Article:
Regardless of whether they were drinking to the devil, they were definitely drinking (via The Hellfire Club). Chapter members in England recorded some of their cocktails, and they were given names like "Gin and Sin" and "Strip Me Naked," which might be some indication of what else was going on there. They also referred to members as three- or four-bottle men based on how many bottles of port they could drink at a time.

Blackmail, secrecy, witchcraft and an execution

Simon Luttrell was one of the more notorious members of Ireland's Hellfire Club, and one biography called him "everything that can be conceived as odious and horrible." Unraveling the story of what happened between him and Darkey Kelly, the madam of a Dublin brothel, is a little complicated but Killer Women gives it a try.

The basics of the most commonly told story are this: Kelly became pregnant with Luttrell's child and tried to blackmail him. He accused her of being a witch, and she was tried and executed. Straightforward enough, but there may have been a little more to it.

Newspaper reports from the time suggest Luttrell — who was a member of the House of Commons and the Sheriff of Dublin at the time — may have had a different role. Kelly's execution came in 1760 (not 1746, as it was claimed) after she was put on trial for the murder of a local shoemaker named John Dowling. Authorities searched her property, found the bodies of five men, and she was found guilty. After unsuccessfully trying to get a stay of execution (for a pregnancy she didn't have), she was strangled until she was nearly dead then burned the rest of the way dead.

What gives? According to researchers combing through the National Archives, Kelly's story was probably confused with another scandal involving Luttrell: one where his son was accused of sexually assaulting a teenage girl.

The 'sacrifice of maidens' and mockery of the church

The Hellfire Club was rumored to be in league with the Devil, but historians now know they were doing something sort of similar: They were mocking the church.

During the Enlightenment, people started to question what they had been taking on faith for a long time. The wealthy rakes of the Hellfire Club were highly skeptical of Christianity in particular, and according to one letter written by a member under the pseudonym "Morlock" (via Abarta Heritage), a lot of what they were doing was essentially thumbing their noses at organized religion. Morlock wrote of a club practice called "the sacrifice of the maidens," but historians think it's not entirely what it seems. It was likely taking a woman's virginity, and they were doing it while pledging allegiance to old pagan gods and swearing, in part, "all that is called good by priest-rid fools to entirely abandon, and to let nothing share the least part of my favour but what is solely urged by most vicious and libidinous desires."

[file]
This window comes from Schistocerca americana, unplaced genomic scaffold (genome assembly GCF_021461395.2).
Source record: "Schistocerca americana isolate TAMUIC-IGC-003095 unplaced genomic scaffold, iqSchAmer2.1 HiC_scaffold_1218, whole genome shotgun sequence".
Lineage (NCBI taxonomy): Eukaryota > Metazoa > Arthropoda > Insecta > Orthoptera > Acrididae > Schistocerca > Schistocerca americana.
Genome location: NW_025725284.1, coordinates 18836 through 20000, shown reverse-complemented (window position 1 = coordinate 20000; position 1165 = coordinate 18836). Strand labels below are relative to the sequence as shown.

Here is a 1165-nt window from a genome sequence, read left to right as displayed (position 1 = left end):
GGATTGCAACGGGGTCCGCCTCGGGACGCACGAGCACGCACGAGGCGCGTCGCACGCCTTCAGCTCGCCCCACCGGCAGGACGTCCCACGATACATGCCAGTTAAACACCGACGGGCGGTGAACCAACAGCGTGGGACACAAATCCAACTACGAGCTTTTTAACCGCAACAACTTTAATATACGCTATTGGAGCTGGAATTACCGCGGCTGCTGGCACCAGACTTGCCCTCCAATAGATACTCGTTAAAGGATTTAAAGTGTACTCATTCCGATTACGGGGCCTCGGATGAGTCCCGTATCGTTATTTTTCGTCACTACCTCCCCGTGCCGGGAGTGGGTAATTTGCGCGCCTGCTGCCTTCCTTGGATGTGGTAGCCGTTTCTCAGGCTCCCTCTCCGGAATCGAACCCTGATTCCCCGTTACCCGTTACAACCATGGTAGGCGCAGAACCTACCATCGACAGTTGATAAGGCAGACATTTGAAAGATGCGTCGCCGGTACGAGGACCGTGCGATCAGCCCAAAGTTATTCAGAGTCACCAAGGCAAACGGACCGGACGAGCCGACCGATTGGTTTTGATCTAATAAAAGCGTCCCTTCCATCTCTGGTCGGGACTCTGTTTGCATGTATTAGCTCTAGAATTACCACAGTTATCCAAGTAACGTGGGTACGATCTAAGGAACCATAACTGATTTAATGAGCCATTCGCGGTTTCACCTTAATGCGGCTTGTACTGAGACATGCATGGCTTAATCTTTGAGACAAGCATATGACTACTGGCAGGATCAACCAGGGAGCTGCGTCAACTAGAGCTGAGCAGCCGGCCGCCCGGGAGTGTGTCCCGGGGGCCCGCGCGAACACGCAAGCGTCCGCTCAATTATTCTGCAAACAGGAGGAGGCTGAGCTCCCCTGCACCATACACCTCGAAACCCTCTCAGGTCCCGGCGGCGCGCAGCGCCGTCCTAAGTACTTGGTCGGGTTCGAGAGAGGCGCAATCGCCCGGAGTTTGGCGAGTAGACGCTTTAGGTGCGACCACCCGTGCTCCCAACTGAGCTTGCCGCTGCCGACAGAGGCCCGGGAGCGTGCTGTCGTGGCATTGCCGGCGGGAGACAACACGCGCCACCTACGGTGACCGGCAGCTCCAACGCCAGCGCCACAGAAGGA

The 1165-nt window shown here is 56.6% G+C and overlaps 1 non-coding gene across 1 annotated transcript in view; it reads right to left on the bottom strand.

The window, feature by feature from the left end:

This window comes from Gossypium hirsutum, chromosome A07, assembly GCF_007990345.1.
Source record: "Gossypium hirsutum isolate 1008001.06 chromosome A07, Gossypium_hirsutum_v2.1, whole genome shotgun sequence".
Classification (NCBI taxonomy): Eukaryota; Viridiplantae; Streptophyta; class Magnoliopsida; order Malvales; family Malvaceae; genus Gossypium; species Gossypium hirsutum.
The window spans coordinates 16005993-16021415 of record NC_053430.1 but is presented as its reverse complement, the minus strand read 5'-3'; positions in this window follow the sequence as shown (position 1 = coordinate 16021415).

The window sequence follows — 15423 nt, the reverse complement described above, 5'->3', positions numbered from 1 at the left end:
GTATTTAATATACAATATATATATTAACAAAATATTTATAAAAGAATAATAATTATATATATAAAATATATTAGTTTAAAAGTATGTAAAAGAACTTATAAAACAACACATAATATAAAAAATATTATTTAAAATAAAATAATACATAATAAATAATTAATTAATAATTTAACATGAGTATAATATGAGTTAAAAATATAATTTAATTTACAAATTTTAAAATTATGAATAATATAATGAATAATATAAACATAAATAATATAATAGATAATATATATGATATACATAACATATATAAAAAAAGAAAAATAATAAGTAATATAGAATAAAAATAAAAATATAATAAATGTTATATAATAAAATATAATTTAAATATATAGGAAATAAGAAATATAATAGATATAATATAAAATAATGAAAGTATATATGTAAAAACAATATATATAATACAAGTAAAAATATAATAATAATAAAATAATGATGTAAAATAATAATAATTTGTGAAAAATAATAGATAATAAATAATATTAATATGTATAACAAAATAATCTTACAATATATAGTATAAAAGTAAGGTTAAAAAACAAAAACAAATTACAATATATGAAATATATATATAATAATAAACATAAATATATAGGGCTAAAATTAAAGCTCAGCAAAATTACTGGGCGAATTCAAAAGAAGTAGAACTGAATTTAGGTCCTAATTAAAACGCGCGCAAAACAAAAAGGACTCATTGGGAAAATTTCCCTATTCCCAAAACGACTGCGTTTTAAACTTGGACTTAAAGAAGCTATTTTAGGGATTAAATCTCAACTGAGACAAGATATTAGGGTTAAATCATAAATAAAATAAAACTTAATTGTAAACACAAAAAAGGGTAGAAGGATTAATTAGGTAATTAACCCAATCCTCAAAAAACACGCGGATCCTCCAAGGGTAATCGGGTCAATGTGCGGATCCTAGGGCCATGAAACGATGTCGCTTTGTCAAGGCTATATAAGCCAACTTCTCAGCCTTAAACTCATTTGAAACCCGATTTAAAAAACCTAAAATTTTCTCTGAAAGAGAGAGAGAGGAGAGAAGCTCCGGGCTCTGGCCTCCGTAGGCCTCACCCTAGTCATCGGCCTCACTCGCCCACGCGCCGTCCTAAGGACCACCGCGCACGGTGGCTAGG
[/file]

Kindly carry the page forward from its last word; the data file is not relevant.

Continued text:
When Philip Wharton first started the Hellfire Club, The Dabbler says it was officially dedicated to "drinking, lewdness, and puerile acts of blasphemy." Members would dress as monks and characters from the Bible, and it seems as though the anti-religious stuff was what authorities really took an issue with — his club was closed in 1721 due to "blasphemy and profaneness."

Underground tunnels for an underground society

When Sir Francis Dashwood formed his drinking-and-debauchery club in the 1750s, he called it the Knights of Sir Francis of Wycombe. Kerry Ann Williams, who works on the West Wycombe Estate, says the "Hellfire Club" label came later — but it stuck.

She also told the BBC that beneath Dashwood's estate is a series of tunnels, but no one really knows why he had them dug, what all the little rooms were used for, or what went on in the Inner Temple. That's an extra-secret room at the bottom of a series of secret rooms, so off-limits that the highest-ranking members could only access it by boat.

There are some clues as to what went on there. Silverware and drinking vessels have survived, and Williams says wine and women were undoubtedly the most popular things in the caverns. She also says historians were really, really close to having complete documentation of all Hellfire Club activities, as Paul Whitehead acted as the club's steward and recorded everything that went on, down to what silverware was used. Unfortunately for history, he spent the three days prior to his death burning all club records.

There is a strangely happy footnote to this all, though: Dashwood ordered the caves excavated as a way to provide jobs for locals who were suffering through a series of crop failures.

Sacrifices to Bacchus and Venus

The Rake described Philip Wharton's original Hellfire Club this way: "His goal was to deride religious faith by publicly presiding over a feast of Christian ritual parody, with plenty of satanic trappings ladled over the top." But dotted throughout the stories of drunken orgies are mentions of other divine figures: Bacchus, god of wine, and Venus, the goddess of love.